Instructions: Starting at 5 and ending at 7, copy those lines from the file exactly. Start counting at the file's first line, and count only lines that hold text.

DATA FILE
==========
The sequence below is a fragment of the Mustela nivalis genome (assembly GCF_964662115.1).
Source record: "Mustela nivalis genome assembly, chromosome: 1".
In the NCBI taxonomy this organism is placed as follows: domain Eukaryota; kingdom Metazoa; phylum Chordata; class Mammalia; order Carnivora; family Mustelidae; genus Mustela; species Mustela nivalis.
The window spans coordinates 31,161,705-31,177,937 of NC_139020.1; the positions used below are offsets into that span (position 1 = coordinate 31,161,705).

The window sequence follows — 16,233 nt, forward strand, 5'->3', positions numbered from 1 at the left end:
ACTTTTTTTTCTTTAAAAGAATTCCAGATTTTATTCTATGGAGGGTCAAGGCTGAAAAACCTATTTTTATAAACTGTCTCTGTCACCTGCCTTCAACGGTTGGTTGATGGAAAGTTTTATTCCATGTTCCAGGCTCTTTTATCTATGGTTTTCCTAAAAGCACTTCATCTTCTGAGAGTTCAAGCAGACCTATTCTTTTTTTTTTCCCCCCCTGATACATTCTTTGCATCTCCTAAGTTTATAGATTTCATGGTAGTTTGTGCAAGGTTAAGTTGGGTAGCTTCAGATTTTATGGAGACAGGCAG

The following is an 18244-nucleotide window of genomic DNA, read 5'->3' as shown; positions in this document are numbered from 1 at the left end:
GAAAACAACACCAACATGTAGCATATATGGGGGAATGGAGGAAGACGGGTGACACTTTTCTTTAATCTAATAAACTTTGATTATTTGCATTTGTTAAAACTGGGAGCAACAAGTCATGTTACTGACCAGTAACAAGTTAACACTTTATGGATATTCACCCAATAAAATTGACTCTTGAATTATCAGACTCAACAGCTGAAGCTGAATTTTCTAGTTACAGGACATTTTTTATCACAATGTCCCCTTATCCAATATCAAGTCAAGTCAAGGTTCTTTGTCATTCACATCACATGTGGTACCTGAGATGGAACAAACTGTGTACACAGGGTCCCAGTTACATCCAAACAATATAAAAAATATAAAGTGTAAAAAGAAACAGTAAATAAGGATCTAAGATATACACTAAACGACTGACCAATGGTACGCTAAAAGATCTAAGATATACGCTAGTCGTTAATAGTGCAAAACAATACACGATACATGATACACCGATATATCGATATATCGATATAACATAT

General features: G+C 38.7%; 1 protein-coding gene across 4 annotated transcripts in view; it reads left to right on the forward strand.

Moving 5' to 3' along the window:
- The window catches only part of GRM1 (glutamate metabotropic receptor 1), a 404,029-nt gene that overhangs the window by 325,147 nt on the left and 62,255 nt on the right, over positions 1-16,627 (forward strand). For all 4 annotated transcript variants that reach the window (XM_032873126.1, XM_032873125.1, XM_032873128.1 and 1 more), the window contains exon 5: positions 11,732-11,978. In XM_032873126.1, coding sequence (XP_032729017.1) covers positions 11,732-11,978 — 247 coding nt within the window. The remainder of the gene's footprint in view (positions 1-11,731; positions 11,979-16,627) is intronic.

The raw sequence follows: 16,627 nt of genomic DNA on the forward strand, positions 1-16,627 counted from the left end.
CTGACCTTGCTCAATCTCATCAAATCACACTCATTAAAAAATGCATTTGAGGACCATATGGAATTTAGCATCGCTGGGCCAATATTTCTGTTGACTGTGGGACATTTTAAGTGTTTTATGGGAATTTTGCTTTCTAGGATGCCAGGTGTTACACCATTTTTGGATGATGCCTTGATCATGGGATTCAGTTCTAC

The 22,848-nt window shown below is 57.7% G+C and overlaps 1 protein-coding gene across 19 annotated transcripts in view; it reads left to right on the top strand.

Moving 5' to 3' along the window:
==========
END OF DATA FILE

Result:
The window sequence follows — 16,233 nt, forward strand, 5'->3', positions numbered from 1 at the left end:
ACTTTTTTTTCTTTAAAAGAATTCCAGATTTTATTCTATGGAGGGTCAAGGCTGAAAAACCTATTTTTATAAACTGTCTCTGTCACCTGCCTTCAACGGTTGGTTGATGGAAAGTTTTATTCCATGTTCCAGGCTCTTTTATCTATGGTTTTCCTAAAAGCACTTCATCTTCTGAGAGTTCAAGCAGACCTATTCTTTTTTTTTTCCCCCCCTGATACATTCTTTGCATCTCCTAAGTTTATAGATTTCATGGTAGTTTGTGCAAGGTTAAGTTGGGTAGCTTCAGATTTTATGGAGACAGGCAG

The following is an 18244-nucleotide window of genomic DNA, read 5'->3' as shown; positions in this document are numbered from 1 at the left end: